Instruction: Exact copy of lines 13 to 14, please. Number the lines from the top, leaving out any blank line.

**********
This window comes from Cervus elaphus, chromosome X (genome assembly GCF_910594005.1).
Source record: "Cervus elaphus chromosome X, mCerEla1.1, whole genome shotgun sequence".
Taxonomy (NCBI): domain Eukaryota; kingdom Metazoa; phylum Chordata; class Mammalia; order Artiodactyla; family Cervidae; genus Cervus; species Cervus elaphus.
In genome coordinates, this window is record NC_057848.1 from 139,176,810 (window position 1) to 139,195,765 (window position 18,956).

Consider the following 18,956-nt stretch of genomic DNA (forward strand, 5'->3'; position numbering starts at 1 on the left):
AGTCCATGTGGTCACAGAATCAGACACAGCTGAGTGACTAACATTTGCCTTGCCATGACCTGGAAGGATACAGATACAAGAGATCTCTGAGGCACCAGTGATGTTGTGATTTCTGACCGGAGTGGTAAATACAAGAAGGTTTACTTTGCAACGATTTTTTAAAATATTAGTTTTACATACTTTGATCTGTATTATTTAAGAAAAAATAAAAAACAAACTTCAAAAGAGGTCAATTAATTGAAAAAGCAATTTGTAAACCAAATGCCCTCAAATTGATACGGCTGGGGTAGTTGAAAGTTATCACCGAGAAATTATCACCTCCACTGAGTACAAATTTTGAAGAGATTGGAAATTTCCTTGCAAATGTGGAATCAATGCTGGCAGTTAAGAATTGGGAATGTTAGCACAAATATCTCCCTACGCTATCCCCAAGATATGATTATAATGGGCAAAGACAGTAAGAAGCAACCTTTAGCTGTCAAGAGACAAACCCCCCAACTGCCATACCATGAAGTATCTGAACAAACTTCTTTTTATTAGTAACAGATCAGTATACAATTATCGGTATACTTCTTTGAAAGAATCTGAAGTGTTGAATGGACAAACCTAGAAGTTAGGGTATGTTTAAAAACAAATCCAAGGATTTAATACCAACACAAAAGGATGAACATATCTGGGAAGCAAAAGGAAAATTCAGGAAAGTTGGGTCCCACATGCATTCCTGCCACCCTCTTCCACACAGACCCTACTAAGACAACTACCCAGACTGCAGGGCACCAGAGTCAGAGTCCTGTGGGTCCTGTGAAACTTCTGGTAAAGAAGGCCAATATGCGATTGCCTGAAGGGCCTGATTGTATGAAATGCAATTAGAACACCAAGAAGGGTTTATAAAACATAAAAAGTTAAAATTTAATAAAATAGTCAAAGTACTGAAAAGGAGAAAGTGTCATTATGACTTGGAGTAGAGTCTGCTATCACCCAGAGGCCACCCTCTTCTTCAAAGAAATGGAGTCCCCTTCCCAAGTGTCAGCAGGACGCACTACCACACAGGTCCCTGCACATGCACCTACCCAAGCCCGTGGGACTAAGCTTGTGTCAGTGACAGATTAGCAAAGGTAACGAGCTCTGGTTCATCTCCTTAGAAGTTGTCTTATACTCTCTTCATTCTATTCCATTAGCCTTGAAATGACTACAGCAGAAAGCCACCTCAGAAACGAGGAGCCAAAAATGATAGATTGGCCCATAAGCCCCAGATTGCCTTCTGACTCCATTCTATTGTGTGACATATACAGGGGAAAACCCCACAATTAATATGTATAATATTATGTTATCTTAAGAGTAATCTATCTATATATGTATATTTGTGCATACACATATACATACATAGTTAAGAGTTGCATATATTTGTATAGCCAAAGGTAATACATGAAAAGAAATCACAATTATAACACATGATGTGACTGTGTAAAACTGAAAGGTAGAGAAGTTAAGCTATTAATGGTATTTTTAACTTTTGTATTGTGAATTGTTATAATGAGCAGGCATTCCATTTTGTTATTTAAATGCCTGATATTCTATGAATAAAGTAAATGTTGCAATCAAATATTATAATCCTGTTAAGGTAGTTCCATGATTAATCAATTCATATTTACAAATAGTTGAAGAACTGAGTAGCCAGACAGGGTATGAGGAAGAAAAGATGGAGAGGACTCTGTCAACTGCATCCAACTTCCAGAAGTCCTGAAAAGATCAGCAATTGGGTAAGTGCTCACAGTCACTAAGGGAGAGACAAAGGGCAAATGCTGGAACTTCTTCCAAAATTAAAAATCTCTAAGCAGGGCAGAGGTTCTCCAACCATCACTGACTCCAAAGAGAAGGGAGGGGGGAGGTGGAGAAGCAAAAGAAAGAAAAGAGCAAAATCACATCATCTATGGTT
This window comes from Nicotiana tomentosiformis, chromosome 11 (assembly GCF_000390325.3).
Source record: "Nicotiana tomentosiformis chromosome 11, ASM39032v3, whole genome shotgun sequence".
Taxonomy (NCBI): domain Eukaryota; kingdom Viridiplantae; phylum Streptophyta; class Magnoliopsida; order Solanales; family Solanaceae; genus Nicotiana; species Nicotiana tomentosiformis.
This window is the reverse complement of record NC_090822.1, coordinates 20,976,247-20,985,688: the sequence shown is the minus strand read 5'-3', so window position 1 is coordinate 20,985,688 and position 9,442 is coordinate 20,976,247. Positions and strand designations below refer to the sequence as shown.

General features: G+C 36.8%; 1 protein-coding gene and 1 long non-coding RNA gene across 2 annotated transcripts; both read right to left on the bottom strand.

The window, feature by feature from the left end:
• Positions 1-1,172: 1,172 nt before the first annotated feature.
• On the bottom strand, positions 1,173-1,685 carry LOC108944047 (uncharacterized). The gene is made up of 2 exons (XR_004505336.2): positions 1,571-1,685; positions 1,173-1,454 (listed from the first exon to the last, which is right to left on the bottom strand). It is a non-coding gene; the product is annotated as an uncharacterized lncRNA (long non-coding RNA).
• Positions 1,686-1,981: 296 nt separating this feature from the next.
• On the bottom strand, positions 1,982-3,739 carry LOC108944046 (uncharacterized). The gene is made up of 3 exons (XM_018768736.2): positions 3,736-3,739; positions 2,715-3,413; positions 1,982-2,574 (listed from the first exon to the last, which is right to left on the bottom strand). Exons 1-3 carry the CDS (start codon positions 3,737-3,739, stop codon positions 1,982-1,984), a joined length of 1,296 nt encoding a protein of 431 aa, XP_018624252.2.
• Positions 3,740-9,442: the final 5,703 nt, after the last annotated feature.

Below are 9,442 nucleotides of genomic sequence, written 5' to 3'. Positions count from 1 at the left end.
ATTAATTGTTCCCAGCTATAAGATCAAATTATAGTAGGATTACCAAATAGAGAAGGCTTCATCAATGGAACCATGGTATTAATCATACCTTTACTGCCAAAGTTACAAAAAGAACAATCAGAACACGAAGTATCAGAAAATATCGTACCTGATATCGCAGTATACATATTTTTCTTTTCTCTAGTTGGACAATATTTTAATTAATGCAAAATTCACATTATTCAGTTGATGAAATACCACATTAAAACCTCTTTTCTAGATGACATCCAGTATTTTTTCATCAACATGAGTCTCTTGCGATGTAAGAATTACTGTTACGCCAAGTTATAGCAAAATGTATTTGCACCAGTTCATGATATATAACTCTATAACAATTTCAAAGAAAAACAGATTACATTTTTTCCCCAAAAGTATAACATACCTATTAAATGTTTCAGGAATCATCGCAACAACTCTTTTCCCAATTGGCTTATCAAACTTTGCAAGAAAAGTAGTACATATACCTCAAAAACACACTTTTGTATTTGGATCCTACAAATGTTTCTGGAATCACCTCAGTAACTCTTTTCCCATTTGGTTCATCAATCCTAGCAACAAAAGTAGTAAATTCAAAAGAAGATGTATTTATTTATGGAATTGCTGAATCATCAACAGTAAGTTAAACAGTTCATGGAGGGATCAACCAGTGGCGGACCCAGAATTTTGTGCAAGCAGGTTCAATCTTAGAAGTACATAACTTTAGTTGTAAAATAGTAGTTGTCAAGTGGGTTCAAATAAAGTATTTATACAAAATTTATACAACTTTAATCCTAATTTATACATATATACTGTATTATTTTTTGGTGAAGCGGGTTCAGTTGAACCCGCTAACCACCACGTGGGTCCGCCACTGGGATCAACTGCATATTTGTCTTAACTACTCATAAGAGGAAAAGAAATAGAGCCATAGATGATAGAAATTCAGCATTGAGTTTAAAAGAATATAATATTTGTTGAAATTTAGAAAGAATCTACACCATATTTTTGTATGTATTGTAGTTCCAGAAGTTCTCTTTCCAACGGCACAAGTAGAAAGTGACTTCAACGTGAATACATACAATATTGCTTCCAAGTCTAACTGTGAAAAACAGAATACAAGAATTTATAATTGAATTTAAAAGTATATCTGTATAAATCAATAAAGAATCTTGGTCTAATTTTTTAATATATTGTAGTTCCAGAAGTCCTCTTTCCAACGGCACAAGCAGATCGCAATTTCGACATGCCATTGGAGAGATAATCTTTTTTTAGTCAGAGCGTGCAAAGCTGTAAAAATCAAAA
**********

• Positions 1-1,172: 1,172 nt before the first annotated feature.
• On the bottom strand, positions 1,173-1,685 carry LOC108944047 (uncharacterized). The gene is made up of 2 exons (XR_004505336.2): positions 1,571-1,685; positions 1,173-1,454 (listed from the first exon to the last, which is right to left on the bottom strand). It is a non-coding gene; the product is annotated as an uncharacterized lncRNA (long non-coding RNA).